Politicians will debate whether the state taking more control and increasing the welfare “pot” or fostering an enterprise culture and creating wealth such that all, irrespective of circumstances, have an opportunity to prosper (although it begs the question in the case of children, elderly, infirm, disabled, carers etc.) is the right way to go, and as an electorate we need to hear what they say, even if like me not holding out much hope, yet it is beholden on us to tell them what we think. For me, the fundamental questions are what is the true position, what can be done to change this and what can I do?

I conclude with three quotes from Pope Francis, who is at the fore of big changes taking place in the Catholic Church yet reflects some of the thinking of some other non-Catholic Christians, including me. Such statements, a few years ago, few will have expected to hear, but now we do there is reason for some hope that in this matter right will prevail. While these need to be tested against what the Bible teaches, I commend these as worthy of consideration.

While the income of a minority is increasing exponentially, that of the majority is crumbling. This imbalance results from ideologies which uphold the absolute autonomy of markets and financial speculation, and thus deny the right of control to States, which are charged with providing for the common good. A new, invisible and at times virtual, tyranny is established, one which unilaterally and irremediably imposes its own laws and rules.”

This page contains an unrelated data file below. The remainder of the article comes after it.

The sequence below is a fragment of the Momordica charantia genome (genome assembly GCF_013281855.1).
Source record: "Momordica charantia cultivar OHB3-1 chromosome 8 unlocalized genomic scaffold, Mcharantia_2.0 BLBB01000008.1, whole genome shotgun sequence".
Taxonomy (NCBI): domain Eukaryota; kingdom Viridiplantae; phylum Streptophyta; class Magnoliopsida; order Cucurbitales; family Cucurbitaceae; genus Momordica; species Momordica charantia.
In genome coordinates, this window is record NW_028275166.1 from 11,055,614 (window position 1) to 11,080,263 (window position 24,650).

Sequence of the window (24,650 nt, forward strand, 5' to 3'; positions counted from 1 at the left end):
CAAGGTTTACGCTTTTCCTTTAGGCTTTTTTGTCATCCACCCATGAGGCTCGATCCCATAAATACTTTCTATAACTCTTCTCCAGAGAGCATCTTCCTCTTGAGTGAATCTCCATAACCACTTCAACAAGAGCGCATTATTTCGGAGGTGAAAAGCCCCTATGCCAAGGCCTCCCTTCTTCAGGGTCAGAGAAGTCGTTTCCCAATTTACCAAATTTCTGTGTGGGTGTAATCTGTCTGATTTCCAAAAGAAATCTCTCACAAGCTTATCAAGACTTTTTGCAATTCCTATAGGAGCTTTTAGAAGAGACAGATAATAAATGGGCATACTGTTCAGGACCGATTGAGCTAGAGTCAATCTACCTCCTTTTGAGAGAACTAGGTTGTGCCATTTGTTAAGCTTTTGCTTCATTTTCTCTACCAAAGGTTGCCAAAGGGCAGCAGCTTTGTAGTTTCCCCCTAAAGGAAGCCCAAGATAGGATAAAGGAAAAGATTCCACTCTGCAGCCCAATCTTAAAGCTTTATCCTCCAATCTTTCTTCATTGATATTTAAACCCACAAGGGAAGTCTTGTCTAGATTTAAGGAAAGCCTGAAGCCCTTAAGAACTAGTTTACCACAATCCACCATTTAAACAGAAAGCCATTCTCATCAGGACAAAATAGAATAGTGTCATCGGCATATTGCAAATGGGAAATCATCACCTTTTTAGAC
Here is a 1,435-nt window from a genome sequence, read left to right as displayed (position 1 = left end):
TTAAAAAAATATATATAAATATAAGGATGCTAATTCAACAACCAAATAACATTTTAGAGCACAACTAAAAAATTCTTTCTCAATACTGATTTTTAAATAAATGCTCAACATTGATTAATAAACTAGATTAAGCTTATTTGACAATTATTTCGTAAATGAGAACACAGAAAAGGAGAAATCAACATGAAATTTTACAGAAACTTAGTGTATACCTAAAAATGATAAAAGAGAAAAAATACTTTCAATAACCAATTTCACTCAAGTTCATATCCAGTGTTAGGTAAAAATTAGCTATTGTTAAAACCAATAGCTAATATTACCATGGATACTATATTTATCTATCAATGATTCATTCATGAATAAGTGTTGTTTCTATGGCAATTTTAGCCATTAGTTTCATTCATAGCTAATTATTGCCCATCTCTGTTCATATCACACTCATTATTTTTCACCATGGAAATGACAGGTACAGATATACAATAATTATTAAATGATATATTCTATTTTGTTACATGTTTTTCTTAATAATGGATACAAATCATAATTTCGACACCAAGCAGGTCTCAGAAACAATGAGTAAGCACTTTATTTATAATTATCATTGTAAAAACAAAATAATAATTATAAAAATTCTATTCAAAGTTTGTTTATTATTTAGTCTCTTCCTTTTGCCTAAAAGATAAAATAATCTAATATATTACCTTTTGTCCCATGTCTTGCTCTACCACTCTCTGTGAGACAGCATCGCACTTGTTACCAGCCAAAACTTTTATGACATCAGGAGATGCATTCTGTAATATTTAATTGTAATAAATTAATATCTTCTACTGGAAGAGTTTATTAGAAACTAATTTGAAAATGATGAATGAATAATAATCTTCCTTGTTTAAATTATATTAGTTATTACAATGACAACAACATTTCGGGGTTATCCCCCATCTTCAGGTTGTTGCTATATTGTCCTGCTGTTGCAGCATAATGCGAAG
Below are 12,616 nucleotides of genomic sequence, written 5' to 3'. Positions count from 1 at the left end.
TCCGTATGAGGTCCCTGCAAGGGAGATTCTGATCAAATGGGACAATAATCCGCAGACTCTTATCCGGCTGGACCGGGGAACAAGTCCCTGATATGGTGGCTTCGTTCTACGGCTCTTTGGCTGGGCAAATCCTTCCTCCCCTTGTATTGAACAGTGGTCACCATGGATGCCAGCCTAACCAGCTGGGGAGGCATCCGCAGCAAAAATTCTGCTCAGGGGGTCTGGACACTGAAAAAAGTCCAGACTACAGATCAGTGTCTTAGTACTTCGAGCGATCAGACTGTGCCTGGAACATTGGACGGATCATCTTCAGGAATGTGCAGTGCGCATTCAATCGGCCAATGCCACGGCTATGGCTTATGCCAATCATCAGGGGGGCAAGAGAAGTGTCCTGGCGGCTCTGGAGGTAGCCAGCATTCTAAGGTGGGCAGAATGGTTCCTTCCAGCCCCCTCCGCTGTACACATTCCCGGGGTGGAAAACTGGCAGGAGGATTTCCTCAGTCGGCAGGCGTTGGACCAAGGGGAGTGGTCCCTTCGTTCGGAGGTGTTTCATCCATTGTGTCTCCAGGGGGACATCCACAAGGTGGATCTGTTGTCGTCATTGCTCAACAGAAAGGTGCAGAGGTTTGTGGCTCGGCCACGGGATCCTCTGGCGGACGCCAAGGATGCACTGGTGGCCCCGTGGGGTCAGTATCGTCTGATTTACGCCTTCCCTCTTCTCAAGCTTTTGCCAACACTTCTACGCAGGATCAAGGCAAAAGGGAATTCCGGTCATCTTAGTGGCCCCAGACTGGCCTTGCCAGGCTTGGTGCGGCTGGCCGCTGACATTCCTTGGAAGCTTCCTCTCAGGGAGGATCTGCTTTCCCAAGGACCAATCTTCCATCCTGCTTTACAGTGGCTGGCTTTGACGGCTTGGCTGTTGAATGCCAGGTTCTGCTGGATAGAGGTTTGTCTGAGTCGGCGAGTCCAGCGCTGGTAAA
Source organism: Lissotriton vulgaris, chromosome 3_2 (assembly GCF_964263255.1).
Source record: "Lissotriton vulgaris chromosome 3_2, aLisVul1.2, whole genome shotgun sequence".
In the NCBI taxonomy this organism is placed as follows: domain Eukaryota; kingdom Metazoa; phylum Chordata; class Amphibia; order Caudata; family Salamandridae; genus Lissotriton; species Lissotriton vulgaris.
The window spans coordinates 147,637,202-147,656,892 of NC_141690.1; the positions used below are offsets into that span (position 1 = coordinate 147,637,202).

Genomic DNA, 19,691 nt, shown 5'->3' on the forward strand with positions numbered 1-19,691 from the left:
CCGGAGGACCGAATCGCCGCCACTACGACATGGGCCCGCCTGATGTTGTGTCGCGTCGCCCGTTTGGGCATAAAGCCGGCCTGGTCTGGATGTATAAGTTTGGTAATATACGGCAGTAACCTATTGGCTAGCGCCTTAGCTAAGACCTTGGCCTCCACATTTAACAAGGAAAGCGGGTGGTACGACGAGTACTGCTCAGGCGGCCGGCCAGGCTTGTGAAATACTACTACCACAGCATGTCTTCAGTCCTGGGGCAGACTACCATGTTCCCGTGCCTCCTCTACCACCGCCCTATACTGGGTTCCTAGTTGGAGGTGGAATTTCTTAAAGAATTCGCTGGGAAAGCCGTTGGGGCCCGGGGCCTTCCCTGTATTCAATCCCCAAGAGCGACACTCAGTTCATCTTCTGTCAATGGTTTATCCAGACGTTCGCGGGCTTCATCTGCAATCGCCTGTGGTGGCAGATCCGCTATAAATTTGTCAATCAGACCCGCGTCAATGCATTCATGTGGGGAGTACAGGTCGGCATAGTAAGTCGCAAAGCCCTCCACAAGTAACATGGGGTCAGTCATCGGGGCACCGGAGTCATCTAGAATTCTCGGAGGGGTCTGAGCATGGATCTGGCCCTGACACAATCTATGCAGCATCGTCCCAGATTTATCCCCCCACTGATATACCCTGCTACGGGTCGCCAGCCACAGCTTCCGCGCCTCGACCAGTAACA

Some people continue to defend trickle-down theories which assume that economic growth, encouraged by a free market, will inevitably succeed in bringing about greater justice and inclusiveness in the world …This opinion, which has never been confirmed by the facts, expresses a crude and naive trust in the goodness of those wielding economic power and in the sacra­lized workings of the prevailing economic system.”

Inequality is the root of social evil”.